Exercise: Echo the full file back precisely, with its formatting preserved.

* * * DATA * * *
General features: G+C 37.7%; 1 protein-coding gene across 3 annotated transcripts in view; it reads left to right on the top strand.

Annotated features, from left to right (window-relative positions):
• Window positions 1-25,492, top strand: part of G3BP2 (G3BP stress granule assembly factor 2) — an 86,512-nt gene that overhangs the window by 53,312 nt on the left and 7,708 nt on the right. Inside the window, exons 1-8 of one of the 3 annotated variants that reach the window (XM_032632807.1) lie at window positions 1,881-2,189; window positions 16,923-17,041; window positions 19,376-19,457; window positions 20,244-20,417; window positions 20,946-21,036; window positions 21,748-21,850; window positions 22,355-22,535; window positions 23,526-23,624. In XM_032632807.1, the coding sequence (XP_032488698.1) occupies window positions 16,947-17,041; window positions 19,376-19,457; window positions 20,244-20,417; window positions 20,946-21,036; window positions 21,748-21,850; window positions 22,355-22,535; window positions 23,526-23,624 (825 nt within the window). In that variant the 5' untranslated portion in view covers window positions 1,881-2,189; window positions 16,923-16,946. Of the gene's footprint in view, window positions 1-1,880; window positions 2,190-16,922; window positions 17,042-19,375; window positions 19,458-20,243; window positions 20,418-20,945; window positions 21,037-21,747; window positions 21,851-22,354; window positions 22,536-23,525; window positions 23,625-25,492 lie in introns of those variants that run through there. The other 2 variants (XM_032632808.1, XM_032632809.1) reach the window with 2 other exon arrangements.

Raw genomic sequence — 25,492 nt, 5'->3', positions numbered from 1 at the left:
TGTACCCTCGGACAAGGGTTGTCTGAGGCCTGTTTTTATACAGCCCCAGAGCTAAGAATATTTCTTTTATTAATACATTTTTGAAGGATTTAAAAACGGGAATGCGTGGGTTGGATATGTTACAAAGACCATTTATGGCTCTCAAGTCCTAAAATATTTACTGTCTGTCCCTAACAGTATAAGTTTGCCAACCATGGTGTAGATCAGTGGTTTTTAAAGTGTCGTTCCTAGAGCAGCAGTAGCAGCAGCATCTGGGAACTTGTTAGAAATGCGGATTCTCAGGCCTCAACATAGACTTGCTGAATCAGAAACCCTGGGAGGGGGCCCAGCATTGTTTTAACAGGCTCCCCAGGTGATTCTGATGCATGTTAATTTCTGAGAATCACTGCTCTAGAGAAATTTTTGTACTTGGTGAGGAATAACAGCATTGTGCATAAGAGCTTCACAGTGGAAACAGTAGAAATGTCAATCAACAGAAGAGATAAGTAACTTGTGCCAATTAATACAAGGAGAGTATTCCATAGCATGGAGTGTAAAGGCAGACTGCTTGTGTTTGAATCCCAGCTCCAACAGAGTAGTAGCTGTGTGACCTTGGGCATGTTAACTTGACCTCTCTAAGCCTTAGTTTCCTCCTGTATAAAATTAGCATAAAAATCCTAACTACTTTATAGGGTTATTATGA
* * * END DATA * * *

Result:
General features: G+C 37.7%; 1 protein-coding gene across 3 annotated transcripts in view; it reads left to right on the top strand.

Annotated features, from left to right (window-relative positions):
• Window positions 1-25,492, top strand: part of G3BP2 (G3BP stress granule assembly factor 2) — an 86,512-nt gene that overhangs the window by 53,312 nt on the left and 7,708 nt on the right. Inside the window, exons 1-8 of one of the 3 annotated variants that reach the window (XM_032632807.1) lie at window positions 1,881-2,189; window positions 16,923-17,041; window positions 19,376-19,457; window positions 20,244-20,417; window positions 20,946-21,036; window positions 21,748-21,850; window positions 22,355-22,535; window positions 23,526-23,624. In XM_032632807.1, the coding sequence (XP_032488698.1) occupies window positions 16,947-17,041; window positions 19,376-19,457; window positions 20,244-20,417; window positions 20,946-21,036; window positions 21,748-21,850; window positions 22,355-22,535; window positions 23,526-23,624 (825 nt within the window). In that variant the 5' untranslated portion in view covers window positions 1,881-2,189; window positions 16,923-16,946. Of the gene's footprint in view, window positions 1-1,880; window positions 2,190-16,922; window positions 17,042-19,375; window positions 19,458-20,243; window positions 20,418-20,945; window positions 21,037-21,747; window positions 21,851-22,354; window positions 22,536-23,525; window positions 23,625-25,492 lie in introns of those variants that run through there. The other 2 variants (XM_032632808.1, XM_032632809.1) reach the window with 2 other exon arrangements.

Raw genomic sequence — 25,492 nt, 5'->3', positions numbered from 1 at the left:
TGTACCCTCGGACAAGGGTTGTCTGAGGCCTGTTTTTATACAGCCCCAGAGCTAAGAATATTTCTTTTATTAATACATTTTTGAAGGATTTAAAAACGGGAATGCGTGGGTTGGATATGTTACAAAGACCATTTATGGCTCTCAAGTCCTAAAATATTTACTGTCTGTCCCTAACAGTATAAGTTTGCCAACCATGGTGTAGATCAGTGGTTTTTAAAGTGTCGTTCCTAGAGCAGCAGTAGCAGCAGCATCTGGGAACTTGTTAGAAATGCGGATTCTCAGGCCTCAACATAGACTTGCTGAATCAGAAACCCTGGGAGGGGGCCCAGCATTGTTTTAACAGGCTCCCCAGGTGATTCTGATGCATGTTAATTTCTGAGAATCACTGCTCTAGAGAAATTTTTGTACTTGGTGAGGAATAACAGCATTGTGCATAAGAGCTTCACAGTGGAAACAGTAGAAATGTCAATCAACAGAAGAGATAAGTAACTTGTGCCAATTAATACAAGGAGAGTATTCCATAGCATGGAGTGTAAAGGCAGACTGCTTGTGTTTGAATCCCAGCTCCAACAGAGTAGTAGCTGTGTGACCTTGGGCATGTTAACTTGACCTCTCTAAGCCTTAGTTTCCTCCTGTATAAAATTAGCATAAAAATCCTAACTACTTTATAGGGTTATTATGA